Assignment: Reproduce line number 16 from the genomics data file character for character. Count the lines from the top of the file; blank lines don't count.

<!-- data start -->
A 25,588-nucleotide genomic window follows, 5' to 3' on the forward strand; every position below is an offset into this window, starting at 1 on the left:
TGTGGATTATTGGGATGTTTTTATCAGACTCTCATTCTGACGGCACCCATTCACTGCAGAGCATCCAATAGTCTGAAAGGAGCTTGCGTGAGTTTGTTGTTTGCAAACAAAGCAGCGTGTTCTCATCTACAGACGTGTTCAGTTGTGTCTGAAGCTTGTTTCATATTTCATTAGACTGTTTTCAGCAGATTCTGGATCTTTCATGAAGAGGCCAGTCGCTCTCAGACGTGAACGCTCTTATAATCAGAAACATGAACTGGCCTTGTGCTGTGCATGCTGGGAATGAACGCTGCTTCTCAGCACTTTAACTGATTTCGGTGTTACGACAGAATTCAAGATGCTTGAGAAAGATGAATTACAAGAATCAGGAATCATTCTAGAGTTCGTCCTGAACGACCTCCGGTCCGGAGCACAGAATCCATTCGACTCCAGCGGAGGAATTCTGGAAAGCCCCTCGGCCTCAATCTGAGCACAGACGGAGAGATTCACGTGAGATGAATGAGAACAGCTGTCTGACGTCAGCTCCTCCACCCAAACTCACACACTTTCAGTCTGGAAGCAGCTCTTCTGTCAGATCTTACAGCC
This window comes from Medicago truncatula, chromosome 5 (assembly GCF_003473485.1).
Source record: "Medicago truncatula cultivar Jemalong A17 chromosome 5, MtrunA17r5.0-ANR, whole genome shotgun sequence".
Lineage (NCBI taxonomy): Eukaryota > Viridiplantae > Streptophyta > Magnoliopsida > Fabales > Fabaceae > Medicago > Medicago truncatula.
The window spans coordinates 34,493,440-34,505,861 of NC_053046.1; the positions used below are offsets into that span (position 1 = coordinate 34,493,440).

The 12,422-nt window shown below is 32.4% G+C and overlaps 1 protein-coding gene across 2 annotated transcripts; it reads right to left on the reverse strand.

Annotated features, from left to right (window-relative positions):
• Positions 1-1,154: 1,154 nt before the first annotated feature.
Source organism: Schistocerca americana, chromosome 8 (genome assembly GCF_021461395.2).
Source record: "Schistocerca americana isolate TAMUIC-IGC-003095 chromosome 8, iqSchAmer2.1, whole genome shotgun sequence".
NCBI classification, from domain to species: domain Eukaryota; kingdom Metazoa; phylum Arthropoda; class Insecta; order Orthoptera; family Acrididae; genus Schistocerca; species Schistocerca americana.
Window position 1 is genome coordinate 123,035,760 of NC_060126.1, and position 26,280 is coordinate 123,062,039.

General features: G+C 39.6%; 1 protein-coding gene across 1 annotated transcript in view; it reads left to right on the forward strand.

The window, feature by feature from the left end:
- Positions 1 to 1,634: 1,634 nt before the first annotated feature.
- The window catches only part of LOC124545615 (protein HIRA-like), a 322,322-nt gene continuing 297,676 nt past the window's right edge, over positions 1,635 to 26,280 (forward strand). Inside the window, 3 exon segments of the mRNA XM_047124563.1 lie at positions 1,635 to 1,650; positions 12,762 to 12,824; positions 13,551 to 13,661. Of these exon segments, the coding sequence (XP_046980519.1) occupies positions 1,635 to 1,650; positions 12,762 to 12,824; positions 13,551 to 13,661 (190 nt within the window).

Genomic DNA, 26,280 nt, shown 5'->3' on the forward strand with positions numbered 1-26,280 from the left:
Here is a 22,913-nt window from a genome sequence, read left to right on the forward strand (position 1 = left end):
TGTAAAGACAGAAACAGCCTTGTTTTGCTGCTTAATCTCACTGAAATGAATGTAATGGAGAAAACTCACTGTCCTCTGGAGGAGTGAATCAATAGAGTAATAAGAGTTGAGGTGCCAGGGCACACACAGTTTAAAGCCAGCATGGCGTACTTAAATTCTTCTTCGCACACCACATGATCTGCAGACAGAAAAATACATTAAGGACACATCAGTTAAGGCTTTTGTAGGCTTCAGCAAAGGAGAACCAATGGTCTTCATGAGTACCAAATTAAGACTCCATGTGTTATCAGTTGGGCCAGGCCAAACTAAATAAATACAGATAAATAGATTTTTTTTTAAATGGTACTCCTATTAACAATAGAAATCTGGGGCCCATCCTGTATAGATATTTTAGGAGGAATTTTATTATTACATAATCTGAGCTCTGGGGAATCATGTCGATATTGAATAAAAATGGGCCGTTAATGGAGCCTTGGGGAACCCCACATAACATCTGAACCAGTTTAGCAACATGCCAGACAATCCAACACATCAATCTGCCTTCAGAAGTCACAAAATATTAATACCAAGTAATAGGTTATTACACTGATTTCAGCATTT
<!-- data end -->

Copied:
- Positions 1 to 1,634: 1,634 nt before the first annotated feature.